The Raven Stone Spell February 10, 2017Author: Beach Combing | in : Ancient, Medieval, Modern , trackback
Location: tradition found in the Germanic regions of Continental Europe and Scandinavia, and also in parts of Britain.
Aim: The collection of the raven stone (korp-sten in Scandinavia, Lloyd 1854, 331) that will render the owner invisible, though note that the stone is also credited with bringing luck and curing humans and cattle of diseases: ‘[The stone] was in great repute for healing tumours, swellings, and sores, and also for curing distempers in cattle, horses, and sheep’ (Saxby 1893, 24-5).
Ingredients: A raven’s nest, a stout pair of climbing shoes.
Spell from Germany
(i) Find a tree in which ravens nest (Swainson 1886, 91), taking care, first, to establish that both ravens are older than a hundred years and that they have young in the nest.
(ii) Climb the tree and kill one of the young (male, older than six weeks), climbing down quickly before the parents return.
(iii) The bereft parent will fly off and get a raven’s stone from the sea; or the raven will cough up the raven stone that it has hidden in its body. He or she will bring the stone and put it on or into the dead fledgling to bring it back to life.
(iv) Climb the tree again and take the stone from the nest getting away as quickly as possible.
(v) Opinions differ as to whether you must hold or swallow the stone to become invisible. Suggest trial and error.
Spell from the Tyrol (Swainson 1886, 91)
(i) Take a raven’s egg from a nest.
(ii) Boil the egg until is hard.
(iii) Replace the egg and a parent will bring the raven stone from the sea (to revive the egg?)
Ravens can be aggressive, particularly while protecting their young…
The wide spread of references suggests that this spell dates back beyond the Middle Ages and into Germanic antiquity. However, the earliest reference found so far relates to a fourteenth-century Earl of Arundel who was offered a raven stone (Costello 1844, 583): note that the story is unlikely to be contemporary. There is a more certain reference to ‘an article of glamourie which [an ancestor] took out of a Corbie’s nest in the Corbie Heugh’ for Berwickshire in 1730 (Surgeon 1856, 23).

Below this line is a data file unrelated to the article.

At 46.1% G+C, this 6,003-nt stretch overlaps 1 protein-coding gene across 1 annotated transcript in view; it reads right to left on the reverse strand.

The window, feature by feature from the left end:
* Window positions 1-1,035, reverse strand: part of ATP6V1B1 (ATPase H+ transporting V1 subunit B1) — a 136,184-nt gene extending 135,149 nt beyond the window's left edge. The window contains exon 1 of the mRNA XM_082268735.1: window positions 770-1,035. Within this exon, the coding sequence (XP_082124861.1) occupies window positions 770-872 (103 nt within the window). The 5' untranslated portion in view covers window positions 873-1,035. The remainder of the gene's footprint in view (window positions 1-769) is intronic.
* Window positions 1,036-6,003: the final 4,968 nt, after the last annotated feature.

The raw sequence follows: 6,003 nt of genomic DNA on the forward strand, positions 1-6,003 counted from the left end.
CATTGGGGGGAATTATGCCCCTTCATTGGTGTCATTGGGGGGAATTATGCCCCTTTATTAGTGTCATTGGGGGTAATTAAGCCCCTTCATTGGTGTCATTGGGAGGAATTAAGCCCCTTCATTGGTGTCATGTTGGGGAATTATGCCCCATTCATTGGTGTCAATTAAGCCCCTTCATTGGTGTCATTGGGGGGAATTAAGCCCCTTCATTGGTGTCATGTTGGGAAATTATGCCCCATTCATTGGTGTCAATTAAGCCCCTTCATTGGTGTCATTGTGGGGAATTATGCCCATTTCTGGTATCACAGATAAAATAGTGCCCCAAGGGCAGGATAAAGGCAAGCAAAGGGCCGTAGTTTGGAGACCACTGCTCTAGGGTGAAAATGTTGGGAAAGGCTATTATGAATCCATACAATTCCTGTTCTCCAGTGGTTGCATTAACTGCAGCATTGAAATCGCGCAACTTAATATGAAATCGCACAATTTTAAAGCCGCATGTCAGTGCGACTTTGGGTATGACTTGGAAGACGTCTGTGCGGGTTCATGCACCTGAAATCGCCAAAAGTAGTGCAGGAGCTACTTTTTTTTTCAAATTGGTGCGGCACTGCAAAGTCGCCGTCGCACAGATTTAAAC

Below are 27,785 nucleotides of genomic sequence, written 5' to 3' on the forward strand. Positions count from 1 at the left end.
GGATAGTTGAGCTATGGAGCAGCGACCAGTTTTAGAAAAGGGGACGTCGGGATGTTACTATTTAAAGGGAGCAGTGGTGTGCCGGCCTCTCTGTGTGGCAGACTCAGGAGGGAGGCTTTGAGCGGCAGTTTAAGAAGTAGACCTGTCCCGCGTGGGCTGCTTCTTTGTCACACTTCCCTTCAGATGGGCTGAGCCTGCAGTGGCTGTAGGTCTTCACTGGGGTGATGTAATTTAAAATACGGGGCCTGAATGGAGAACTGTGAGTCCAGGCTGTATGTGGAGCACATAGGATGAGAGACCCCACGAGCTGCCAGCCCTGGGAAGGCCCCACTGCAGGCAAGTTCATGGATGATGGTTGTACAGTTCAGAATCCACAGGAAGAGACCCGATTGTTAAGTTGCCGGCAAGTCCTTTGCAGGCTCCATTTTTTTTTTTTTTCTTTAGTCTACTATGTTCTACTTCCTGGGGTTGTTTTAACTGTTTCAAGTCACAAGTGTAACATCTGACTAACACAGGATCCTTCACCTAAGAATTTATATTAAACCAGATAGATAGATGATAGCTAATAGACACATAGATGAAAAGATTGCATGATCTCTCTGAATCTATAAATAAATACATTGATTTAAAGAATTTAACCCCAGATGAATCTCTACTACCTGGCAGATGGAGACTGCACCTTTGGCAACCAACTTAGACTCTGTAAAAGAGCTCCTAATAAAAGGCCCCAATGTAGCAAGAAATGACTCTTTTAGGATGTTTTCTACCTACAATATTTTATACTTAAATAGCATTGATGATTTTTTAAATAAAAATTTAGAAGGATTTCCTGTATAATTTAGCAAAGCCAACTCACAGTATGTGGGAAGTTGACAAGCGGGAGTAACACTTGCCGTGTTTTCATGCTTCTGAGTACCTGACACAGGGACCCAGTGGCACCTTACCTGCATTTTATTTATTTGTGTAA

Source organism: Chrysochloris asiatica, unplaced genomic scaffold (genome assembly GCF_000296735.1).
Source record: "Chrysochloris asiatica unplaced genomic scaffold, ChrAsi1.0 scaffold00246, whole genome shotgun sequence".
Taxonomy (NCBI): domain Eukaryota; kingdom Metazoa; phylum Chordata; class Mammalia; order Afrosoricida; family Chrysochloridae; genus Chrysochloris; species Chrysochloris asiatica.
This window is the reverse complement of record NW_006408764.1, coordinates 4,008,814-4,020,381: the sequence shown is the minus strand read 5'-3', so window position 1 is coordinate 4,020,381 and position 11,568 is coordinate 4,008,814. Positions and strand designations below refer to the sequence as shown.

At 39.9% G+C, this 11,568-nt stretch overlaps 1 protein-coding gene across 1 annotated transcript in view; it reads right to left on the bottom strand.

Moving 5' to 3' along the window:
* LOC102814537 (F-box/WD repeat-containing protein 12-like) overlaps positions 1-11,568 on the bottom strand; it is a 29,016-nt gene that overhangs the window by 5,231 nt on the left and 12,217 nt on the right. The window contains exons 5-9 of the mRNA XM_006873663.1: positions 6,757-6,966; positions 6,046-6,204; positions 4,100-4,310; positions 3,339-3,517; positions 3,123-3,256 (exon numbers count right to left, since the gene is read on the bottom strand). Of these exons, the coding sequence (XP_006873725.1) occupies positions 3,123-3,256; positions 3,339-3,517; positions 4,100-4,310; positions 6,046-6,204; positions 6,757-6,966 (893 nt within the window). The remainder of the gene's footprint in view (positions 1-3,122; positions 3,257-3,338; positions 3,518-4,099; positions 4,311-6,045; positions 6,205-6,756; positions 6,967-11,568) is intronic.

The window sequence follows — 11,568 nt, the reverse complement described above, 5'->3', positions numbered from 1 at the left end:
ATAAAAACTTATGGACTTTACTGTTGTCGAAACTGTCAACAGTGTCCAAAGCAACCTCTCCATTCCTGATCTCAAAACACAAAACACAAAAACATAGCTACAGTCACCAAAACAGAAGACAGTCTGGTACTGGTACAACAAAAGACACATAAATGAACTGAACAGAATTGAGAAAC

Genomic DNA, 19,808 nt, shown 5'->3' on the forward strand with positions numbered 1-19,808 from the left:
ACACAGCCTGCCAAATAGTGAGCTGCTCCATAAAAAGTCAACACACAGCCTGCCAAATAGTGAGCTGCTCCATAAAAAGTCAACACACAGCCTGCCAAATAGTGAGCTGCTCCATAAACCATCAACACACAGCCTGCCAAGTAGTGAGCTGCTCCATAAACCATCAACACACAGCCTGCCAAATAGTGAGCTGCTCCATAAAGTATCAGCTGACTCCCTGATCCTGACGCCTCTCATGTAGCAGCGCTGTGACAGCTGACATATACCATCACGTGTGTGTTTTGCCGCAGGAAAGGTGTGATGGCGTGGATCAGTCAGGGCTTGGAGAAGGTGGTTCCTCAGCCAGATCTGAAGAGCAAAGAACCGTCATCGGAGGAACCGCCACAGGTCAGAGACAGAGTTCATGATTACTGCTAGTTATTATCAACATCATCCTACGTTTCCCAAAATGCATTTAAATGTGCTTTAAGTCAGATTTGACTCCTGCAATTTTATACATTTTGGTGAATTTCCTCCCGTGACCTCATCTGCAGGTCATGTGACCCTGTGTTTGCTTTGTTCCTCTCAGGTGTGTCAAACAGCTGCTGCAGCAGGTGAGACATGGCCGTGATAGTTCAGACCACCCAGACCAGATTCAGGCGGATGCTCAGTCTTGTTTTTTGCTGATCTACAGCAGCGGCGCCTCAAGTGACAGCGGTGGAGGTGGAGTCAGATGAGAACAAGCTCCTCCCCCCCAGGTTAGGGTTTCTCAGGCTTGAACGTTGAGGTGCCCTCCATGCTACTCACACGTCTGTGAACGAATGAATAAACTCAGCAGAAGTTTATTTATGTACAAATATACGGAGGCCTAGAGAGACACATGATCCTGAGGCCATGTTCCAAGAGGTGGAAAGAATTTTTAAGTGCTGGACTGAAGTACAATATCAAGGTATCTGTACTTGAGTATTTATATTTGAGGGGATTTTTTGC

Been looking for an elusive reference to this custom in Iceland but had no luck: there are just a few 19C asides drbeachcombing AT yahoo DOT com
For references and explanation of the project and tag index: Beach’s Book of Shadows.
12 Feb 2017: Bruce T ‘Did you consider the obvious, there are no trees to amount to anything Iceland? What trees that were originally there would be considered tallish maritime and subarctic scrub forest at best. That being said, try looking for similar tales among the Native peoples of Labrador where the people of Greenland and Iceland would sometimes travel for wood. The raven is just as important a mythological beast in the north of NA as it is in the same regions of Europe and Asia. The Canadians and the Scandinavians are positively over the moon when it comes to finding links between the Norse and Natives in Maritime and Arctic Canada. Discover a correlation between the two in a raven stone tale and you could likely find yourself with the resources to study trolls to your hearts delight.’
Beach replies: I’ve given the German version, I suspect all regions, and probably most parishes had their own twist. Perhaps in Iceland you had to climb cliffs! Apparently ravens rarely breed in Iceland, though, which would be more of a problem!